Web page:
The Goldflake Maroon Clownfish is a variant of the Gold Stripe Maroon Clown, often abbreviated GSM, Premnas sp. epigrammata. Goldflakes were first seen by Sustainable Aquatics many years ago, with occasional fish showing extra spots or stripes, but nothing further came of it. Houston, TX, clownfish breeder Mike Hoang saw similarly patterned fish out of Gold Stripe Maroon breeding as well, but it wasn’t until ORA found this variation in their breeding that things really started happening.
While the genetics aren’t exactly clear, it appears that the Goldflake Maroon may have been the predecessor to the Gold Nugget Maroon Clownfish. It has been implied that the Goldflake Maroon and Gold Nugget might be related in the same way that Picasso Perculas and Platinum Perculas are related, which would meant that the Goldflake represents a heterozygous, single-dose state of a Gold Nugget gene (GN/+), and the Gold Nugget being the homozygous, double-dose state (GN/GN). That said, no actual proof of this hypothesis has been put forward.
These days, there are many permutations of fishes that fall under the definition of “Goldflake”, but the classic Goldflake generally has a simple spot or two beyond the regular 3 stripes sometimes simply, and are sometimes also called “Gold Dot” or “Gold Spot”. There are Goldflakes that show oddly shaped bars, but not even a separate mark. There are also more significantly patterned fishes with significant portions of extra white splotching, and fishes with extra barring, including Gold Rush Maroons that have connecting horizontal bars. As far as I’m aware, these fish are presumably all simply grades of the same genetic state.
Regardless of their designer appearance, Goldflake Maroons are simply a Gold Stripe Maroon Clownfish at the core; juveniles have white barring and patterning, which starts turning yellow after 1 year of age. Pairing is most easily accomplished with fishes of extremely different sizes.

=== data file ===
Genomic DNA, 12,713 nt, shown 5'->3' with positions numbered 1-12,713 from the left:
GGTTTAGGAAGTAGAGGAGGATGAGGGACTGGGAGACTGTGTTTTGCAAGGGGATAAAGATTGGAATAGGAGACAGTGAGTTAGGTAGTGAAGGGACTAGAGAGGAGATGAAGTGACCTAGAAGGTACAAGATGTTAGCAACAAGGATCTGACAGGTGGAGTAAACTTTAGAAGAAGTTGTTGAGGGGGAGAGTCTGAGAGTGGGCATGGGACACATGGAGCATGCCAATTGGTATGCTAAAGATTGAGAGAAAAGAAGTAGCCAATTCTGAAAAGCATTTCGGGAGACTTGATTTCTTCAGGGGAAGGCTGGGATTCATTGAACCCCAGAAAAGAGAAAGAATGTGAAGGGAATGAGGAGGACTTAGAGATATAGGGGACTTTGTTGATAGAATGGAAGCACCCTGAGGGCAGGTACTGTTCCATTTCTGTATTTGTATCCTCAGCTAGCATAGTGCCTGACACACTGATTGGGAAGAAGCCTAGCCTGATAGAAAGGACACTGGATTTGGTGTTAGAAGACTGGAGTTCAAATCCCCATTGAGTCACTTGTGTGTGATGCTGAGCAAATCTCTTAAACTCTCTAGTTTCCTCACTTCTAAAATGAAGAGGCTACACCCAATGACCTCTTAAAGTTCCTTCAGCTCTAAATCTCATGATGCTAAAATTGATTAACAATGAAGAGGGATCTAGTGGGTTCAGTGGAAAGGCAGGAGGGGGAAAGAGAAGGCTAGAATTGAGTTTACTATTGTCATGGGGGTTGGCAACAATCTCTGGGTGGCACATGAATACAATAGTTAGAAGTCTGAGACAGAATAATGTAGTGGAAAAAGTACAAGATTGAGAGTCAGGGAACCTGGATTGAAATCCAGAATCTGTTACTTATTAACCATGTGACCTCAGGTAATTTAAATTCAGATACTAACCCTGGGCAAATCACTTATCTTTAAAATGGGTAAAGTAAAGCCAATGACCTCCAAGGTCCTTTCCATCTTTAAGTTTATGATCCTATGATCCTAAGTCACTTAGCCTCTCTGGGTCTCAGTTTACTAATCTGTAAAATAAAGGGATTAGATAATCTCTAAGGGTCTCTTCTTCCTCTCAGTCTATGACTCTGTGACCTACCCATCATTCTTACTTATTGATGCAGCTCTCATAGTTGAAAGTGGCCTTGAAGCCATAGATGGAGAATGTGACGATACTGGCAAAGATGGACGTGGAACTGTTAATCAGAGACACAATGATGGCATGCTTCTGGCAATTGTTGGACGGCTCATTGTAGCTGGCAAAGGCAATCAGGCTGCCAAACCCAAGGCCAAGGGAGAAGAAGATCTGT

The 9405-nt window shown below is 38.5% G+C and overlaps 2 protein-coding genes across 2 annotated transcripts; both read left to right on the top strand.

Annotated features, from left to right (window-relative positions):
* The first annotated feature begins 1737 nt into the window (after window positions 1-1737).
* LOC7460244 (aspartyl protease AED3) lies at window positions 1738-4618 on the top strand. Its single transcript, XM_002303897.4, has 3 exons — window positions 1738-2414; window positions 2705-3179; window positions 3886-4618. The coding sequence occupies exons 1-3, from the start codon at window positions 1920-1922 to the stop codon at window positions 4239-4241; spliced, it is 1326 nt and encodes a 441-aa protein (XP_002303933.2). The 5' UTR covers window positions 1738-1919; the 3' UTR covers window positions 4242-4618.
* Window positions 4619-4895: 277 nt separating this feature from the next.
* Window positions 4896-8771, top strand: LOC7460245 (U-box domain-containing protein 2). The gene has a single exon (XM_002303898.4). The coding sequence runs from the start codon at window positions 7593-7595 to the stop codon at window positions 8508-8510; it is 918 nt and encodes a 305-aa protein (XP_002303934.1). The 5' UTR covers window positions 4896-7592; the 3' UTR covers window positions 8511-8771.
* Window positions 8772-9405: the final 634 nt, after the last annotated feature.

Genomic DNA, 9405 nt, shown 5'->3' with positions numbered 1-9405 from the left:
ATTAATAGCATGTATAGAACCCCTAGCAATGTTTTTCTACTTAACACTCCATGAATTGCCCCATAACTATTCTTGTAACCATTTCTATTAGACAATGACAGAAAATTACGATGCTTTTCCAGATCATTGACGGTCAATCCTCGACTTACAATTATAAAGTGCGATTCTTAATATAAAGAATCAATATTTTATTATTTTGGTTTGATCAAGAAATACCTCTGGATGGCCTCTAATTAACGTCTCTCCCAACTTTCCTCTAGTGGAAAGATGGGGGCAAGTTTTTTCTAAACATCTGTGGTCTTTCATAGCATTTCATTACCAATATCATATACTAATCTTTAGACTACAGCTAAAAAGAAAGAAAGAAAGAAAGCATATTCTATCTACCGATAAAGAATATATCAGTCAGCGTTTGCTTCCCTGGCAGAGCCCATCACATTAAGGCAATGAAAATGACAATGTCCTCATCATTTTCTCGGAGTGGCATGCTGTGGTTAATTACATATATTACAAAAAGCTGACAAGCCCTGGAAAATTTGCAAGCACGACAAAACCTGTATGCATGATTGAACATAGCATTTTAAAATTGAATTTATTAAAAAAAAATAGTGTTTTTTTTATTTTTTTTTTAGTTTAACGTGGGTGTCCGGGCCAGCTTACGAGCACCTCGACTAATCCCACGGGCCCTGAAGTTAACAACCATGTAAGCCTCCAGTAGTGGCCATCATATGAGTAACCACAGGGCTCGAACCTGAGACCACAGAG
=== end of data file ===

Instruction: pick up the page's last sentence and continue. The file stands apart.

Note – While current taxonomy suggests that the Gold Stripe Maroon is simply a color variant of the White-Striped Maroon Clownfish (WSM), Premnas biaculeatus, it has become very clear that the GSM is a biogeographical variant. It’s my supposition that in fact, the GSM is deserving of species level recognition, and therefore I use the epithet sp. epigrammata which is the name formerly applied to this variety before being synonymized with the White Stripe Maroon. I am also adamantly against the hybridization of these two forms, as the natural forms are already indistinguishable for the first 9-12 months of their lives. Once mature, the colors of the “White Gold” hybrid are squarely in between the two parents based on what has been shown to date. These two realities make it virtually impossible to differentiate the hybrids from the pure forms of each species. This is the type of hybridization that has very bad long term consequences (see my writings on the Darwin Black “Ocellaris”) and is something I strongly discourage.